We have to fight for freedom against oppressors, religious, social or industrial, and we are utterly opposed to compromise, every fight is to be a fight to the finish; each one of us for himself, to do his own will, and all of us for all, to establish the law of Liberty. . . . Let every man bear arms, swift to resent oppression . . . generous and ardent to draw sword in any cause, if justice or freedom summon him.
 Liber Legis, 1: 42.
 The Law is for all, p. 101.
 The Law is for all, p. 321 Liber Oz.
 The Law is for all, p. 321
 Crowley, The Book of Wisdom or Folly (Maine: Samuel Weiser., Maine 1991), clause 39, Liber Aleph Vel CXI.
 Nietzsche, Beyond Good and Evil (Middlesex: Penguin Books, 1991), p. 175.
 K. R. Bolton, Thinkers of the Right (Luton: Luton Publications, 2003).
 The Law is for all, p. 228.
 The Law is for all, p. 228.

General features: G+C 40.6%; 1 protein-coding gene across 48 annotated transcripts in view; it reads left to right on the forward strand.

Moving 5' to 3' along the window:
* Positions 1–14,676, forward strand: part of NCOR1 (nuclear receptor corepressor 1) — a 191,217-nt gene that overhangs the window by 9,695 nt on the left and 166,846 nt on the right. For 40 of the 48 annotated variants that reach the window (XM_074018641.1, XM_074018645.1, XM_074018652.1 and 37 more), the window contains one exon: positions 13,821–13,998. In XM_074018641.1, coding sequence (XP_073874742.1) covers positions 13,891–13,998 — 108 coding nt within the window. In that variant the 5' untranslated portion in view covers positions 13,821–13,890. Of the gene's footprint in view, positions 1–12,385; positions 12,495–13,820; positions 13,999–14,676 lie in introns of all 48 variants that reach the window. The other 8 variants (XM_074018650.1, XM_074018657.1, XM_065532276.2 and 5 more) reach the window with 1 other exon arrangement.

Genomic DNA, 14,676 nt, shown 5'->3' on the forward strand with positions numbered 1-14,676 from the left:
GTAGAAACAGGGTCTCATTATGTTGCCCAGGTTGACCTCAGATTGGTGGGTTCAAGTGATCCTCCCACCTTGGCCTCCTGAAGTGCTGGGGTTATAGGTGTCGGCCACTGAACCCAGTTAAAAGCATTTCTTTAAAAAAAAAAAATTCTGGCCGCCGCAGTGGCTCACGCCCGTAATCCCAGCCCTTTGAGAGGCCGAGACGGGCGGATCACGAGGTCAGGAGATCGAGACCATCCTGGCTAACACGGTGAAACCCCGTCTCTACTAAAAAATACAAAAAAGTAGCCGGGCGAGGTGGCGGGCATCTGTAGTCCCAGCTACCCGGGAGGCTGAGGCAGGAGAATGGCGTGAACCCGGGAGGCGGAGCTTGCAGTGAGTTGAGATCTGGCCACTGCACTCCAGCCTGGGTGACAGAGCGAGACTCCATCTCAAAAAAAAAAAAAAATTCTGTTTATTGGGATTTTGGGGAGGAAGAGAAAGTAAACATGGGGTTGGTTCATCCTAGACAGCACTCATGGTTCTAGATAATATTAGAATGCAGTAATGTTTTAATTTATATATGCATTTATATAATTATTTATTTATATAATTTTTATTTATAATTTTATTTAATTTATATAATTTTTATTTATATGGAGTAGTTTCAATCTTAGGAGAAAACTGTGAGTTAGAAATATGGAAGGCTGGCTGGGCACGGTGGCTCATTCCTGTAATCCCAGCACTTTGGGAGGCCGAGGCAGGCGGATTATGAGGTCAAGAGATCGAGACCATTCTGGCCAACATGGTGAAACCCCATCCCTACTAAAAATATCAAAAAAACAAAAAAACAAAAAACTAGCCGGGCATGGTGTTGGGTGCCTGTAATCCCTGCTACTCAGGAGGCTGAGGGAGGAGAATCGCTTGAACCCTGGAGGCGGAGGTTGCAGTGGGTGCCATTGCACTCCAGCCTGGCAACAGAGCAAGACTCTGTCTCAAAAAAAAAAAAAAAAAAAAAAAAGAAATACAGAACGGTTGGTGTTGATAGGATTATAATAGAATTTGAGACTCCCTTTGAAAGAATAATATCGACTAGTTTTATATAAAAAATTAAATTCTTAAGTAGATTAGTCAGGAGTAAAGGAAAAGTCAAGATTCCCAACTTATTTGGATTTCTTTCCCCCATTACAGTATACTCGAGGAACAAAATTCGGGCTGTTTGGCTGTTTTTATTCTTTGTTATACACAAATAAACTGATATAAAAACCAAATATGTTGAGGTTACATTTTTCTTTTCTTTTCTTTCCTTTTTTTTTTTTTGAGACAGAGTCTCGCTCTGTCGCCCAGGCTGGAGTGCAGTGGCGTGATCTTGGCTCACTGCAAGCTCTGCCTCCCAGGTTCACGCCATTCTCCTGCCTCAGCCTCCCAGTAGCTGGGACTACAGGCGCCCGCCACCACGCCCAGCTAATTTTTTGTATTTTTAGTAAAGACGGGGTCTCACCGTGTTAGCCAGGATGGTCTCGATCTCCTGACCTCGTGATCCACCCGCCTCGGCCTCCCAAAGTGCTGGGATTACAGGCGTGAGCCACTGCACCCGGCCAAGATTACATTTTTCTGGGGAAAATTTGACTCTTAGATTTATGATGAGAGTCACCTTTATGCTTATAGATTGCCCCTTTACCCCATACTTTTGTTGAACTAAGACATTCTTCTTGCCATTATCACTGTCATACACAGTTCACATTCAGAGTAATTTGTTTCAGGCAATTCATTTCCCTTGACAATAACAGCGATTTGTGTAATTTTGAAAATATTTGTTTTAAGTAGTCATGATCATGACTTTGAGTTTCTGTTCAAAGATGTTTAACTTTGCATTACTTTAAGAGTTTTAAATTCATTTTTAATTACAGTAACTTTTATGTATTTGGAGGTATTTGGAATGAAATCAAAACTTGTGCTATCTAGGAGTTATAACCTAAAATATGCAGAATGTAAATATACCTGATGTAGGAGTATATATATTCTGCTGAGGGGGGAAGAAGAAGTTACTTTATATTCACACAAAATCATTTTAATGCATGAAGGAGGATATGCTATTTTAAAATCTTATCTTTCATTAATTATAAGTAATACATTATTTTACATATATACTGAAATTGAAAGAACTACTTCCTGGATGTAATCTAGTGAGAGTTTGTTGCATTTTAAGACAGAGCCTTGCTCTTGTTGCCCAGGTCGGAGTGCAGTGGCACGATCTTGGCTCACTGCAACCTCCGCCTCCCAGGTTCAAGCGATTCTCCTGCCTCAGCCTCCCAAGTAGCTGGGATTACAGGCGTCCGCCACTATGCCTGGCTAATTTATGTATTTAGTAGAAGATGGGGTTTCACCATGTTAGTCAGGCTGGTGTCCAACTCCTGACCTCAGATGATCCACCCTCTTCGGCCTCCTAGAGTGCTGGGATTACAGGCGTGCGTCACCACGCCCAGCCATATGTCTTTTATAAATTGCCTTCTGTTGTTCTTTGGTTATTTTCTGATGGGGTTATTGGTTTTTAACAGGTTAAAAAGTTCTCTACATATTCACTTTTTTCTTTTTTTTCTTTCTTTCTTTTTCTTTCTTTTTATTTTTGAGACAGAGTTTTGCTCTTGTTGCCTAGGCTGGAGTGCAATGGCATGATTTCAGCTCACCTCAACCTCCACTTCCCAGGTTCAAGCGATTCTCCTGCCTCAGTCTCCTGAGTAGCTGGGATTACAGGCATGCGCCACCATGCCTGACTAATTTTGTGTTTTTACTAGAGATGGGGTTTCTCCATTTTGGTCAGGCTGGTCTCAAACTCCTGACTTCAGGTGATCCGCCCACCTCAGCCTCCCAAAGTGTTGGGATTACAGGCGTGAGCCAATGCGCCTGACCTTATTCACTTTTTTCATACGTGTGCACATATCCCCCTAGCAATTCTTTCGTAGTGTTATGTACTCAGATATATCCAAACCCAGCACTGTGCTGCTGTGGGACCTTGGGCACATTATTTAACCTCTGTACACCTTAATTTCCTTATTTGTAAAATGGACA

Liber Legis 2: 25
 The Law is for all, p. 192.
 Evola, Men Among the Ruins, pp. 224-34
 The Law is for all, pp.251-52
 The Law is for all, p. 230.
 Crowley, The Confessions of Aleister Crowley (London: Routledge & Kegan Paul,1986), p.544.
 Crowley, Magick Without Tears (Arizona: Falcon Press, 1983), p. 346
 The Law is for all, p. 251
 The Law is for all, p. 251
 The Law is for all, p.227
 Evola, Men among the ruins (Vermont: Inner Traditions, 2002), p. 224
 Crowley, The Law is for all, p. 281.
 Crowley, Liber CXCIV, “O.T.O. An Intimation with Reference to the Constitution of the Order,” paragraph 21, The Equinox, vol. III, no. 1, 1919.
 An Intimation, paragraph 1.
 An Intimation, paragraph 5.
 An Intimation, paragraph 9.
 An Intimation, paragraph 30.
 An Intimation, paragraph 10.
 An Intimation, paragraph 12 and 13.
 An Intimation, concluding remarks.
 Anthony Rhodes, The Poet As Superman – D’Annunzio (London: Weidenfeld & Nicolson, 1959).
 Rhodes, p. 221
 Crowley, Confessions, p.911
 Crowley, Confessions, p. 911
 Wilson, Aleister Crowley: The Nature of the Beast, p.133
 Anthony Trythall, Boney Fuller: The Intellectual General (London: Cassell, 1977).
 The Law is for all, p. 317